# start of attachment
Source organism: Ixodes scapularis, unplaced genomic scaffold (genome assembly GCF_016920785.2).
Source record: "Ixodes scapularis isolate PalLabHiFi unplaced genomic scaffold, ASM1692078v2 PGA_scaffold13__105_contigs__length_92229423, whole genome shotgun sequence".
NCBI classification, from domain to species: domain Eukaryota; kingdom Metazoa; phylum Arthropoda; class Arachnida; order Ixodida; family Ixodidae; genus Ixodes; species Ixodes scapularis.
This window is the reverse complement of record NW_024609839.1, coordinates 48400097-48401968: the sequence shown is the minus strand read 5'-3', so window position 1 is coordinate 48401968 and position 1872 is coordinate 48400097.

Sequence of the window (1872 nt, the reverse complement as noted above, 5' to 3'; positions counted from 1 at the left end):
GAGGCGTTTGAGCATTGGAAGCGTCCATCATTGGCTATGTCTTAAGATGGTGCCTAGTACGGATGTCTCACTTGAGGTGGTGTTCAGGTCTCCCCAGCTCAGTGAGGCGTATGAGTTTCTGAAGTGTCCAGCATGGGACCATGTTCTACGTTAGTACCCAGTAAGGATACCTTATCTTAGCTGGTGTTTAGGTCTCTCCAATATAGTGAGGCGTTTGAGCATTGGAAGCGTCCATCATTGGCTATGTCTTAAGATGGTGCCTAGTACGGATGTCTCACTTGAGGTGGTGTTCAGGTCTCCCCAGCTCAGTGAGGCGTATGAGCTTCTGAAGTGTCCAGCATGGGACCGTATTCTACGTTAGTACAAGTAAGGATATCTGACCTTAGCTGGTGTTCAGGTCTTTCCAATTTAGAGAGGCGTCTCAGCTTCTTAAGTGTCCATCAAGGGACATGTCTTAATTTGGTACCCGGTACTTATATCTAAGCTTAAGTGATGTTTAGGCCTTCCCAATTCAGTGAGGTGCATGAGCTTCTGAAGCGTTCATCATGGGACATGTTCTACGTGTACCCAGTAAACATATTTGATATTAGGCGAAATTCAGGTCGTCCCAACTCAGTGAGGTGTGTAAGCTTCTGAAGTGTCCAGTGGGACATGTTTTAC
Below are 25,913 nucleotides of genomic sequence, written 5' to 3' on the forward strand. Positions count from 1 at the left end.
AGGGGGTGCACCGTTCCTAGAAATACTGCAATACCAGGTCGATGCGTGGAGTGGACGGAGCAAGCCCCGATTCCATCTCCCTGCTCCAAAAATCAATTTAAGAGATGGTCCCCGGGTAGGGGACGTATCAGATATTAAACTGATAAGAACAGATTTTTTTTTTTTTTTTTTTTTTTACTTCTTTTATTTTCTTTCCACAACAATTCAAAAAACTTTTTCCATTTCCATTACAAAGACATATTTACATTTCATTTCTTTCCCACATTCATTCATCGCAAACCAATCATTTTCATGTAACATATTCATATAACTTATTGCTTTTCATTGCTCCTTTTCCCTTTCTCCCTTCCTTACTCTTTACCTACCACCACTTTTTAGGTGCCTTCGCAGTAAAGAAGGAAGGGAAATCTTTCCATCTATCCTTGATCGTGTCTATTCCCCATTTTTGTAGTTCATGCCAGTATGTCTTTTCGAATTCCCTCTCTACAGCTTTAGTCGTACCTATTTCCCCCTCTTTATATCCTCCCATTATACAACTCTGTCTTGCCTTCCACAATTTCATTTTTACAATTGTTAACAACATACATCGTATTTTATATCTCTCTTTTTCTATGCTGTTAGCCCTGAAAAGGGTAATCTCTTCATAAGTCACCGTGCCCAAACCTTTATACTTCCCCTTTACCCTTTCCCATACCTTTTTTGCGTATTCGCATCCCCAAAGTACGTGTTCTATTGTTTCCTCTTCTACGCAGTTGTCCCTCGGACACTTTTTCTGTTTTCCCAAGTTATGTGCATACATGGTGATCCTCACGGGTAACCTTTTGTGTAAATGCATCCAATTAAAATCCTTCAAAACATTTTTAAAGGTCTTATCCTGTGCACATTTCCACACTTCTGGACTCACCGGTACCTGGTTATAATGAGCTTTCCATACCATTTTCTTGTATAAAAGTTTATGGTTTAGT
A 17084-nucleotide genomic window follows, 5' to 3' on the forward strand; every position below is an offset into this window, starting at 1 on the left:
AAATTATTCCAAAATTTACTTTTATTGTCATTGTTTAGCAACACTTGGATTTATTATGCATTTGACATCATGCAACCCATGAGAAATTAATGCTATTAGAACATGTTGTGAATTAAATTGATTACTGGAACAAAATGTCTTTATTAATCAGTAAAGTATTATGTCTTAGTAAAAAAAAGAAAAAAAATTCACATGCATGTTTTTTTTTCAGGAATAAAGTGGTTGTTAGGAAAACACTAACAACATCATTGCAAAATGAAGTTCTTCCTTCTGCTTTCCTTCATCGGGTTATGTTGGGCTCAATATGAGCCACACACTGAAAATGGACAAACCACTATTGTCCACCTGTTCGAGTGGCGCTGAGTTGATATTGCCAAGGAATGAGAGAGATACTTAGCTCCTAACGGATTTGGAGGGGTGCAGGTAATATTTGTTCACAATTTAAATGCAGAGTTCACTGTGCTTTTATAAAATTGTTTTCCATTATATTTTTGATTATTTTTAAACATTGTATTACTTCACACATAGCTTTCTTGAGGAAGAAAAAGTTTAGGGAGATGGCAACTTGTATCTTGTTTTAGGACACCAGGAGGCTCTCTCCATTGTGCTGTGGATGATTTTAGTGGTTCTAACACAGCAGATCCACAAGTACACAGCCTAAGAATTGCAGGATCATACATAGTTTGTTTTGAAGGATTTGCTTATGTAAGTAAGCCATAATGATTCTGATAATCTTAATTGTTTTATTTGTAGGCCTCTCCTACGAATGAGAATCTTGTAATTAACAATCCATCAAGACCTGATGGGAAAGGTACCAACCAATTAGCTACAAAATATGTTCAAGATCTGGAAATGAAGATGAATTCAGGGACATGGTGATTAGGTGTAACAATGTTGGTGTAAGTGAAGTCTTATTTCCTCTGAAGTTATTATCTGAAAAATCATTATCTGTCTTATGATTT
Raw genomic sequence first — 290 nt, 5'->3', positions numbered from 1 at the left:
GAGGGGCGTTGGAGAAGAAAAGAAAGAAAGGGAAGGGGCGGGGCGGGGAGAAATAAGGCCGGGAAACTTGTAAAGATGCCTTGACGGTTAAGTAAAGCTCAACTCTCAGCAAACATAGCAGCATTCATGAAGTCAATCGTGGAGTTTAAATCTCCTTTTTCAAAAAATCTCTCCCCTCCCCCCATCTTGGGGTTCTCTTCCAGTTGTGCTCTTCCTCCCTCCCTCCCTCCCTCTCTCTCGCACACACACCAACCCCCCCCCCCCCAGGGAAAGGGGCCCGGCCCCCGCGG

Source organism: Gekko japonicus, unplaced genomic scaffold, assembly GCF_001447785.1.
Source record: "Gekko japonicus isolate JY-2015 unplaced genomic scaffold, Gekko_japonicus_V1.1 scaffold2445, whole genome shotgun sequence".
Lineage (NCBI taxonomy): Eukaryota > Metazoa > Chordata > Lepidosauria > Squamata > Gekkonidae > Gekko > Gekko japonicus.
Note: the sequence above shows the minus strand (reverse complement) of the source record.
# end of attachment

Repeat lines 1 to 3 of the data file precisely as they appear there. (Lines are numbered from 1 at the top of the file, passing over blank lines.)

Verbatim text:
Source organism: Ixodes scapularis, unplaced genomic scaffold (genome assembly GCF_016920785.2).
Source record: "Ixodes scapularis isolate PalLabHiFi unplaced genomic scaffold, ASM1692078v2 PGA_scaffold13__105_contigs__length_92229423, whole genome shotgun sequence".
NCBI classification, from domain to species: domain Eukaryota; kingdom Metazoa; phylum Arthropoda; class Arachnida; order Ixodida; family Ixodidae; genus Ixodes; species Ixodes scapularis.